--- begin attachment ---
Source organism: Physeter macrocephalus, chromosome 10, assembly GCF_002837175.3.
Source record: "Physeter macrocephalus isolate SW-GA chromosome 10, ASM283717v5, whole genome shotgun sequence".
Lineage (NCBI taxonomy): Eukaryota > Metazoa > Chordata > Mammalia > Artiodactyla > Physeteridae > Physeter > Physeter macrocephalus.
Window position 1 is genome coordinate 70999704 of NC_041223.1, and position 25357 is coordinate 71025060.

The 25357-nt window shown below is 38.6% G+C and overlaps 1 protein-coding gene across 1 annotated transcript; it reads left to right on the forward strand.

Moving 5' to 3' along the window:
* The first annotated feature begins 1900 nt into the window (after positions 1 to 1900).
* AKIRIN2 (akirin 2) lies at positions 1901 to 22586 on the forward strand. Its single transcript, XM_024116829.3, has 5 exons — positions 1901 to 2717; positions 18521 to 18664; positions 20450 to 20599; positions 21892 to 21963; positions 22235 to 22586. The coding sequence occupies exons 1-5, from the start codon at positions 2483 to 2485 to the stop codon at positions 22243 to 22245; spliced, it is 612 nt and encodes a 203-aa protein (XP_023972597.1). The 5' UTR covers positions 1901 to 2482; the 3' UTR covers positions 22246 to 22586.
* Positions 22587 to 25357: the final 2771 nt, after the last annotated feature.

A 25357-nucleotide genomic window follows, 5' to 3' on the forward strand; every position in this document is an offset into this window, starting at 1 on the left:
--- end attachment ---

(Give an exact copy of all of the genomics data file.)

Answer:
Source organism: Physeter macrocephalus, chromosome 10, assembly GCF_002837175.3.
Source record: "Physeter macrocephalus isolate SW-GA chromosome 10, ASM283717v5, whole genome shotgun sequence".
Lineage (NCBI taxonomy): Eukaryota > Metazoa > Chordata > Mammalia > Artiodactyla > Physeteridae > Physeter > Physeter macrocephalus.
Window position 1 is genome coordinate 70999704 of NC_041223.1, and position 25357 is coordinate 71025060.

The 25357-nt window shown below is 38.6% G+C and overlaps 1 protein-coding gene across 1 annotated transcript; it reads left to right on the forward strand.

Moving 5' to 3' along the window:
* The first annotated feature begins 1900 nt into the window (after positions 1 to 1900).
* AKIRIN2 (akirin 2) lies at positions 1901 to 22586 on the forward strand. Its single transcript, XM_024116829.3, has 5 exons — positions 1901 to 2717; positions 18521 to 18664; positions 20450 to 20599; positions 21892 to 21963; positions 22235 to 22586. The coding sequence occupies exons 1-5, from the start codon at positions 2483 to 2485 to the stop codon at positions 22243 to 22245; spliced, it is 612 nt and encodes a 203-aa protein (XP_023972597.1). The 5' UTR covers positions 1901 to 2482; the 3' UTR covers positions 22246 to 22586.
* Positions 22587 to 25357: the final 2771 nt, after the last annotated feature.

A 25357-nucleotide genomic window follows, 5' to 3' on the forward strand; every position in this document is an offset into this window, starting at 1 on the left: